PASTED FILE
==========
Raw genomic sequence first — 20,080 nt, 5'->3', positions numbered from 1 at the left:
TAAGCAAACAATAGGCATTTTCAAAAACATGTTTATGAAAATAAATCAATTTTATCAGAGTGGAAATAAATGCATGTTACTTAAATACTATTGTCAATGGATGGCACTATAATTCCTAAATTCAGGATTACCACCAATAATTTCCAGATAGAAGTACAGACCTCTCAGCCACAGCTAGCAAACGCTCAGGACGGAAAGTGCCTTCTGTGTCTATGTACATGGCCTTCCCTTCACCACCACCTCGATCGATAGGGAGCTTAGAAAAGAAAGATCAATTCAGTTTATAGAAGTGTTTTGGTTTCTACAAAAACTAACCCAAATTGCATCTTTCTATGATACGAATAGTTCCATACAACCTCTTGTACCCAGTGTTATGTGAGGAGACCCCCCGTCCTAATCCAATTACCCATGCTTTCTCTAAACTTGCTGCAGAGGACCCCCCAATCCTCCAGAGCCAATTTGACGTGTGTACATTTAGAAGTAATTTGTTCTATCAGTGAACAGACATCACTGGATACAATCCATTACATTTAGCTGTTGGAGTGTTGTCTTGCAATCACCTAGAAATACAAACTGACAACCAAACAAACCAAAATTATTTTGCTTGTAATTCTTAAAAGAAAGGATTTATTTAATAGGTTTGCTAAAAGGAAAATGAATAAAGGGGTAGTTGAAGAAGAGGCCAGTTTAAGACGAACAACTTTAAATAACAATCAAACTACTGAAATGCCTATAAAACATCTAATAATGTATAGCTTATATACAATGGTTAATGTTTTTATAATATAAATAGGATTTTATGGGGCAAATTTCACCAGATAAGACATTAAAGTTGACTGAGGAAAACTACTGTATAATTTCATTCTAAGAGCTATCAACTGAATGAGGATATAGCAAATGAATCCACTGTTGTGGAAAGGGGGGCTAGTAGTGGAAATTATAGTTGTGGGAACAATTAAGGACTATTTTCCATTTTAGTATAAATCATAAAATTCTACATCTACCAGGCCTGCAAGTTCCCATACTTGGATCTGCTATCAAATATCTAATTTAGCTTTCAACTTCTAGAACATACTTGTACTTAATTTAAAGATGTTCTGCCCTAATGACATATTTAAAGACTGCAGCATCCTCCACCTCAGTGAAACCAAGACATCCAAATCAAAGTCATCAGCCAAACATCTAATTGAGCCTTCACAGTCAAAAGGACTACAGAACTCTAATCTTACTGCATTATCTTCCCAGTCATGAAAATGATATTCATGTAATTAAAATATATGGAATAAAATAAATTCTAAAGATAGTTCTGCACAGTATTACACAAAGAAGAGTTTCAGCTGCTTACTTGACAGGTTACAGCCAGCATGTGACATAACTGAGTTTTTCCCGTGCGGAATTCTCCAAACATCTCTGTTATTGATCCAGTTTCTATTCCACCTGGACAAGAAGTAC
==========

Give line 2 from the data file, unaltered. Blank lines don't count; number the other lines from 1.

TAAGCAAACAATAGGCATTTTCAAAAACATGTTTATGAAAATAAATCAATTTTATCAGAGTGGAAATAAATGCATGTTACTTAAATACTATTGTCAATGGATGGCACTATAATTCCTAAATTCAGGATTACCACCAATAATTTCCAGATAGAAGTACAGACCTCTCAGCCACAGCTAGCAAACGCTCAGGACGGAAAGTGCCTTCTGTGTCTATGTACATGGCCTTCCCTTCACCACCACCTCGATCGATAGGGAGCTTAGAAAAGAAAGATCAATTCAGTTTATAGAAGTGTTTTGGTTTCTACAAAAACTAACCCAAATTGCATCTTTCTATGATACGAATAGTTCCATACAACCTCTTGTACCCAGTGTTATGTGAGGAGACCCCCCGTCCTAATCCAATTACCCATGCTTTCTCTAAACTTGCTGCAGAGGACCCCCCAATCCTCCAGAGCCAATTTGACGTGTGTACATTTAGAAGTAATTTGTTCTATCAGTGAACAGACATCACTGGATACAATCCATTACATTTAGCTGTTGGAGTGTTGTCTTGCAATCACCTAGAAATACAAACTGACAACCAAACAAACCAAAATTATTTTGCTTGTAATTCTTAAAAGAAAGGATTTATTTAATAGGTTTGCTAAAAGGAAAATGAATAAAGGGGTAGTTGAAGAAGAGGCCAGTTTAAGACGAACAACTTTAAATAACAATCAAACTACTGAAATGCCTATAAAACATCTAATAATGTATAGCTTATATACAATGGTTAATGTTTTTATAATATAAATAGGATTTTATGGGGCAAATTTCACCAGATAAGACATTAAAGTTGACTGAGGAAAACTACTGTATAATTTCATTCTAAGAGCTATCAACTGAATGAGGATATAGCAAATGAATCCACTGTTGTGGAAAGGGGGGCTAGTAGTGGAAATTATAGTTGTGGGAACAATTAAGGACTATTTTCCATTTTAGTATAAATCATAAAATTCTACATCTACCAGGCCTGCAAGTTCCCATACTTGGATCTGCTATCAAATATCTAATTTAGCTTTCAACTTCTAGAACATACTTGTACTTAATTTAAAGATGTTCTGCCCTAATGACATATTTAAAGACTGCAGCATCCTCCACCTCAGTGAAACCAAGACATCCAAATCAAAGTCATCAGCCAAACATCTAATTGAGCCTTCACAGTCAAAAGGACTACAGAACTCTAATCTTACTGCATTATCTTCCCAGTCATGAAAATGATATTCATGTAATTAAAATATATGGAATAAAATAAATTCTAAAGATAGTTCTGCACAGTATTACACAAAGAAGAGTTTCAGCTGCTTACTTGACAGGTTACAGCCAGCATGTGACATAACTGAGTTTTTCCCGTGCGGAATTCTCCAAACATCTCTGTTATTGATCCAGTTTCTATTCCACCTGGACAAGAAGTAC